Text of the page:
Fort Grierson (1780-1781) - A British Revolutionary War Fort established in 1780 in Augusta, Richmond County, Georgia. Named Fort Grierson after British Lt Colonel James Grierson. Attacked and abandoned in 1781.
History of Fort Grierson
A temporary British stronghold during occupation of Augusta by the British under Colonel Thomas Brown from May 1780 to June 1781. The fort was garrisoned by British Loyalist commanded by Lt Colonel Grierson. The post was located on the Georgia bank of the Savanah River just .7 of a mile west of Fort Cornwallis, the main British fortification in occupied Augusta.
Patriot forces under Richard Henry Lee (Light Horse Harry), General Elijah Clarke, and General Andrew Pickens, converged on the small British fort on 23 May 1781 and after a vigorous attack, Grierson attempted to escape with his garrison along the Savannah River bank to Fort Cornwallis (site of present-day St. Paul`s Church).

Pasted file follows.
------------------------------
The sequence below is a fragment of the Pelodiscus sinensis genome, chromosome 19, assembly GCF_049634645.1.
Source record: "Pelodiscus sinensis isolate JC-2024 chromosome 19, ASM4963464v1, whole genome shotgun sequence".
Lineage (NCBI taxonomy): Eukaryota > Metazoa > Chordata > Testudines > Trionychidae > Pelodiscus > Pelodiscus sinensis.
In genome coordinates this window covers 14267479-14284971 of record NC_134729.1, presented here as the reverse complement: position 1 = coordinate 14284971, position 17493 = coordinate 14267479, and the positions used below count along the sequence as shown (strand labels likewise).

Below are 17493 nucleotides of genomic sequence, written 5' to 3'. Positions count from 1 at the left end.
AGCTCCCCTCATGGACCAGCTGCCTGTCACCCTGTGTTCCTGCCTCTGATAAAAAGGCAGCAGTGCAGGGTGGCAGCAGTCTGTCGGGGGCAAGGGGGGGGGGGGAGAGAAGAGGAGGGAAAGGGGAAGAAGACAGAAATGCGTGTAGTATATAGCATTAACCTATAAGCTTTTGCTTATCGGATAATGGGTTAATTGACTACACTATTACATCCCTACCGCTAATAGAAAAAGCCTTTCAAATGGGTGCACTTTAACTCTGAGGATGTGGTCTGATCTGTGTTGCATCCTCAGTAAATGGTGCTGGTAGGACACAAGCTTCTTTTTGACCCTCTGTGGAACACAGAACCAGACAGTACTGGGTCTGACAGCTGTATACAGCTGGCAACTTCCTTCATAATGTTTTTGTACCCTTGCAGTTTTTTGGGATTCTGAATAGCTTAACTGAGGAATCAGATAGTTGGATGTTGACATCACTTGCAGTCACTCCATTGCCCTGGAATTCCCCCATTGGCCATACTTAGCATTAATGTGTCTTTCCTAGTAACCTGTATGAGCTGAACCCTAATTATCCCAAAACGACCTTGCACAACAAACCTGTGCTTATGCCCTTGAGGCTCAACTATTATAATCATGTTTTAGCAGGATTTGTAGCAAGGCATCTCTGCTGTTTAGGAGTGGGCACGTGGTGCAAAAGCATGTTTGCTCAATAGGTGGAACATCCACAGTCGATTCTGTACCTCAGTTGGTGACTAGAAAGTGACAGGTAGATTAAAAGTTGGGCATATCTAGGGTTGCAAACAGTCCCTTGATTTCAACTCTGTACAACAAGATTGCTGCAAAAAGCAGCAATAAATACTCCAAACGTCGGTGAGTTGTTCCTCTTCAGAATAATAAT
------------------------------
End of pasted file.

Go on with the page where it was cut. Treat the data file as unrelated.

Accounts differ widely on what happened when the escapees were discovered. One account says they were offered quarter, refused it and were all slaughtered, another account says 40 were captured and 30 were killed but others reached Fort Cornwallis. Most accounts indicate that Lt Colonel Grierson was killed perhaps just after surrendering. One account indicates that a Captain Alexander shot Grierson for his villainous conduct in the country.
With the capture of Fort Grierson the Patriot focus turned to Fort Cornwallis.
No visible remains. A marker is situated on the side of the Augusta Fire Department Headquarters building at Eleventh and Reynolds Streets in Augusta.
Visited: 9 Feb 2018